Those who say that there were no prophets after John the Baptist ignore the prophets called Peter, James, and John. As John said in Revelation 19:10, the testimony of Jesus is the spirit of prophecy. Those who say that the prophets did not run the church, ignore what these prophets said. Just read the opening verses of their epistles ("to the seven churches in Asia", "to the churches in Galatia", etc.). And see how they command the church with authority.
Those who twist Luke 16:16, out of context, to say that "there are no more prophets" are just like the Pharisees - they just don't want any new prophets. Everyone wants to force their way into the kingdom of heaven without listening to what the prophets say, both living and dead.
The truth of course, is that the gospel, the good news, does not change. It never has. And the good news is always brought by prophets.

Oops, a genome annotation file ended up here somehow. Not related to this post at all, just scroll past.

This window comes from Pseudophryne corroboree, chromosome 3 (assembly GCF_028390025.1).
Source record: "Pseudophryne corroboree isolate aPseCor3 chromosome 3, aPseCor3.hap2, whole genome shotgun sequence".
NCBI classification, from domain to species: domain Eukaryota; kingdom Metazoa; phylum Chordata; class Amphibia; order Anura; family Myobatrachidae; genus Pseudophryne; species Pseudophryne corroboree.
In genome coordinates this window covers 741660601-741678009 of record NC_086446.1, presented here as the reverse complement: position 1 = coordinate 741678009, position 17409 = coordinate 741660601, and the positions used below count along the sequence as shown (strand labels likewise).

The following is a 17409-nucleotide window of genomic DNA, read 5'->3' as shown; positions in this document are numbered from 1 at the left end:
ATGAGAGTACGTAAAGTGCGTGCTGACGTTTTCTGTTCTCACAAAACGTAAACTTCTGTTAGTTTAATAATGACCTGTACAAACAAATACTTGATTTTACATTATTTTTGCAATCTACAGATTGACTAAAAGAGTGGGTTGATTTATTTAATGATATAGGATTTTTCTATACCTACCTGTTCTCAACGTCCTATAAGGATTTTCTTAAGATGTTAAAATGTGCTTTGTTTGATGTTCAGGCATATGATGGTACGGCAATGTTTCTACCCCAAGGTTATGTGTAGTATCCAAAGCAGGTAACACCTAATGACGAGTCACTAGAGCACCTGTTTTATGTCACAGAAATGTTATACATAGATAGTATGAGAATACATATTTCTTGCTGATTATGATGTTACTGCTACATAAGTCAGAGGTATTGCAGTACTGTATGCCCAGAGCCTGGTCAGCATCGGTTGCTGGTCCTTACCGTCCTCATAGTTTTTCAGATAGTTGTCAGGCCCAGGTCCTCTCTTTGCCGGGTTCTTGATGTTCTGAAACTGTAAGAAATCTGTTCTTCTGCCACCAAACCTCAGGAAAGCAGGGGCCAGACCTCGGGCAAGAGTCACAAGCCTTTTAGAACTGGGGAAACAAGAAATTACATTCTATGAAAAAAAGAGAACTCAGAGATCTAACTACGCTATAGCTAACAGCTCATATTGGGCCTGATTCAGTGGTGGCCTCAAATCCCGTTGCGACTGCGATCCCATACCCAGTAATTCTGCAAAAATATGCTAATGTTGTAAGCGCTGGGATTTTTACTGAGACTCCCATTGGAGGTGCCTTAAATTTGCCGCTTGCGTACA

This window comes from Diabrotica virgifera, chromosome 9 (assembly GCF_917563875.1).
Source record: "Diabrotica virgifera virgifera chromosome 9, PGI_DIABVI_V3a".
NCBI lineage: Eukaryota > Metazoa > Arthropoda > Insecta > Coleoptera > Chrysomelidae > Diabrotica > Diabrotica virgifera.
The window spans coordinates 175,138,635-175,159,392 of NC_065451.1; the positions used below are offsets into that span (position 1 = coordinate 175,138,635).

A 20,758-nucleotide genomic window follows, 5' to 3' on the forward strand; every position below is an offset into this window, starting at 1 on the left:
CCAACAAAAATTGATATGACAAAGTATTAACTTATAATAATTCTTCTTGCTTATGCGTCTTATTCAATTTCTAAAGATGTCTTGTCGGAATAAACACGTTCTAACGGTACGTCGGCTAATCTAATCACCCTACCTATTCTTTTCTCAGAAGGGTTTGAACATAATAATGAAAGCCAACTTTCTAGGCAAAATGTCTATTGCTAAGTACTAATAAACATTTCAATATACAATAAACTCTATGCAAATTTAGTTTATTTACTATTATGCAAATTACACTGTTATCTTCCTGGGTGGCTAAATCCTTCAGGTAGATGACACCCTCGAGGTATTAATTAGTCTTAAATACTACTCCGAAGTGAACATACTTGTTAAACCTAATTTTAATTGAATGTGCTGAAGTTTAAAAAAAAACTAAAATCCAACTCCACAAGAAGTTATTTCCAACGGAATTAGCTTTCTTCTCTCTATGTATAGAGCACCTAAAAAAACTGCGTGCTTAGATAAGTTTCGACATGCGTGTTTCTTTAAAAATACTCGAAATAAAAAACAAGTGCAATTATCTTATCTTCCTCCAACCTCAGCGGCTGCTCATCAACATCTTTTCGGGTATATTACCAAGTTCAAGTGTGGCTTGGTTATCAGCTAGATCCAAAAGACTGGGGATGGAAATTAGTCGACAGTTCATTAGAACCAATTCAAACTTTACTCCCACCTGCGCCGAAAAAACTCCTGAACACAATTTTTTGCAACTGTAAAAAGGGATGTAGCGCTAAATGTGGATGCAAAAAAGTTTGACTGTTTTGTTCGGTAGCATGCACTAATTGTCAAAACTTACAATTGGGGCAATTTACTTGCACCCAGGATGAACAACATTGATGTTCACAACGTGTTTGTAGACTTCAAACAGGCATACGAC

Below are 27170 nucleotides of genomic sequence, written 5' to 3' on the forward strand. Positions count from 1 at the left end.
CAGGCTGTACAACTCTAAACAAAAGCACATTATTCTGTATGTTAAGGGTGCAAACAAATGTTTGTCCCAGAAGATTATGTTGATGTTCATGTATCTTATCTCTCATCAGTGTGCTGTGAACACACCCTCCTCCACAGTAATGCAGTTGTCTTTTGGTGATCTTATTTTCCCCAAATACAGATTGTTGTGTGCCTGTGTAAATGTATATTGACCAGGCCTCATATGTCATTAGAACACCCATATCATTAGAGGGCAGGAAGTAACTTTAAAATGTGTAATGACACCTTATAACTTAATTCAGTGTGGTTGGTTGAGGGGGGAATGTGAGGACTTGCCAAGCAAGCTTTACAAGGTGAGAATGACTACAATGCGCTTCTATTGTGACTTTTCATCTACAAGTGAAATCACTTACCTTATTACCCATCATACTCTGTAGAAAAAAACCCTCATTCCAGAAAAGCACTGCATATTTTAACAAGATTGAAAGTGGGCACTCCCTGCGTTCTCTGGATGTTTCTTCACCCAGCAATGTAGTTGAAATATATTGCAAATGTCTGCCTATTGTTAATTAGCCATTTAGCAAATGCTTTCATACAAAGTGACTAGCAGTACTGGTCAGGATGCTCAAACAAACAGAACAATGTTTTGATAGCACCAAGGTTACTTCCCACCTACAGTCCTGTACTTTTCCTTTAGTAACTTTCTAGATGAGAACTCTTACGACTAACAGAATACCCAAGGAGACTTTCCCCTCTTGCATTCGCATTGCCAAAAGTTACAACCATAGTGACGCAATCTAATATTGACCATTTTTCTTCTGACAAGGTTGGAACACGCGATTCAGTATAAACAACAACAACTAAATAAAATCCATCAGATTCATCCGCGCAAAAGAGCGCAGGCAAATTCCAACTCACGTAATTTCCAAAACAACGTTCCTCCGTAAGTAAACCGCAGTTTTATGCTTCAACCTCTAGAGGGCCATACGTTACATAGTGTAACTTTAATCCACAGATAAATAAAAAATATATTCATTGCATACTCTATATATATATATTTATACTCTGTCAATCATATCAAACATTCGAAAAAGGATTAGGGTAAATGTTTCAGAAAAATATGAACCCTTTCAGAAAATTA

|79. Jesus is alive. No, I mean really alive!|
Luke 24:36-39: Jesus has a physical body. Did Jesus die again? No? Then he must still have a physical body. His influence is of course everywhere, but his body, as the disciples discovered, is in one place. Most churches (based on creeds formulated in the dark ages) teach that Jesus is everywhere and nowhere. The Bible (and the Mormon church) teaches that he has flesh and bones.
101 Bible prophecies: 1-11 | 12-19 | 20-32 | 33-38 | 39 | 40-55 | 56-70 | 71-79 | 80-86 | 87-101